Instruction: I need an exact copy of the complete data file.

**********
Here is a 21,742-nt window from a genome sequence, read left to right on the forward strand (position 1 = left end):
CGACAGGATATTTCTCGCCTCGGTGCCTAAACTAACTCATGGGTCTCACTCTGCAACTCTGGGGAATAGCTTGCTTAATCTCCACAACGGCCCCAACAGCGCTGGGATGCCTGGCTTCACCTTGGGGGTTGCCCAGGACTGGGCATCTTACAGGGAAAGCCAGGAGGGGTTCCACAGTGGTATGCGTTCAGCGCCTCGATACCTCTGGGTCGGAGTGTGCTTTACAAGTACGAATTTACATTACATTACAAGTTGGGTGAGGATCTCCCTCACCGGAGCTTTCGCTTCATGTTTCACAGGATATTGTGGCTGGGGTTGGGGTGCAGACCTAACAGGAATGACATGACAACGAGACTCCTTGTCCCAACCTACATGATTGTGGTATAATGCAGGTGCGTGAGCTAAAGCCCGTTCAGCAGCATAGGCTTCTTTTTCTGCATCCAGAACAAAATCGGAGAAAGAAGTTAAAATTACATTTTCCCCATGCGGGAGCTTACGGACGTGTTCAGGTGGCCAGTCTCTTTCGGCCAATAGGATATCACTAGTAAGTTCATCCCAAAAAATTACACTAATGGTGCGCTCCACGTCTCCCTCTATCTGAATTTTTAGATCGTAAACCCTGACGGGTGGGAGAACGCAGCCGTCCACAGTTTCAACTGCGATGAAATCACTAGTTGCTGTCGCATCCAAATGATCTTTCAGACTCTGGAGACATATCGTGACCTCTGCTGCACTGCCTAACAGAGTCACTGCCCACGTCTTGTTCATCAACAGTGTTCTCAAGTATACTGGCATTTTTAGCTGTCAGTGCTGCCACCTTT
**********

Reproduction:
Here is a 21,742-nt window from a genome sequence, read left to right on the forward strand (position 1 = left end):
CGACAGGATATTTCTCGCCTCGGTGCCTAAACTAACTCATGGGTCTCACTCTGCAACTCTGGGGAATAGCTTGCTTAATCTCCACAACGGCCCCAACAGCGCTGGGATGCCTGGCTTCACCTTGGGGGTTGCCCAGGACTGGGCATCTTACAGGGAAAGCCAGGAGGGGTTCCACAGTGGTATGCGTTCAGCGCCTCGATACCTCTGGGTCGGAGTGTGCTTTACAAGTACGAATTTACATTACATTACAAGTTGGGTGAGGATCTCCCTCACCGGAGCTTTCGCTTCATGTTTCACAGGATATTGTGGCTGGGGTTGGGGTGCAGACCTAACAGGAATGACATGACAACGAGACTCCTTGTCCCAACCTACATGATTGTGGTATAATGCAGGTGCGTGAGCTAAAGCCCGTTCAGCAGCATAGGCTTCTTTTTCTGCATCCAGAACAAAATCGGAGAAAGAAGTTAAAATTACATTTTCCCCATGCGGGAGCTTACGGACGTGTTCAGGTGGCCAGTCTCTTTCGGCCAATAGGATATCACTAGTAAGTTCATCCCAAAAAATTACACTAATGGTGCGCTCCACGTCTCCCTCTATCTGAATTTTTAGATCGTAAACCCTGACGGGTGGGAGAACGCAGCCGTCCACAGTTTCAACTGCGATGAAATCACTAGTTGCTGTCGCATCCAAATGATCTTTCAGACTCTGGAGACATATCGTGACCTCTGCTGCACTGCCTAACAGAGTCACTGCCCACGTCTTGTTCATCAACAGTGTTCTCAAGTATACTGGCATTTTTAGCTGTCAGTGCTGCCACCTTT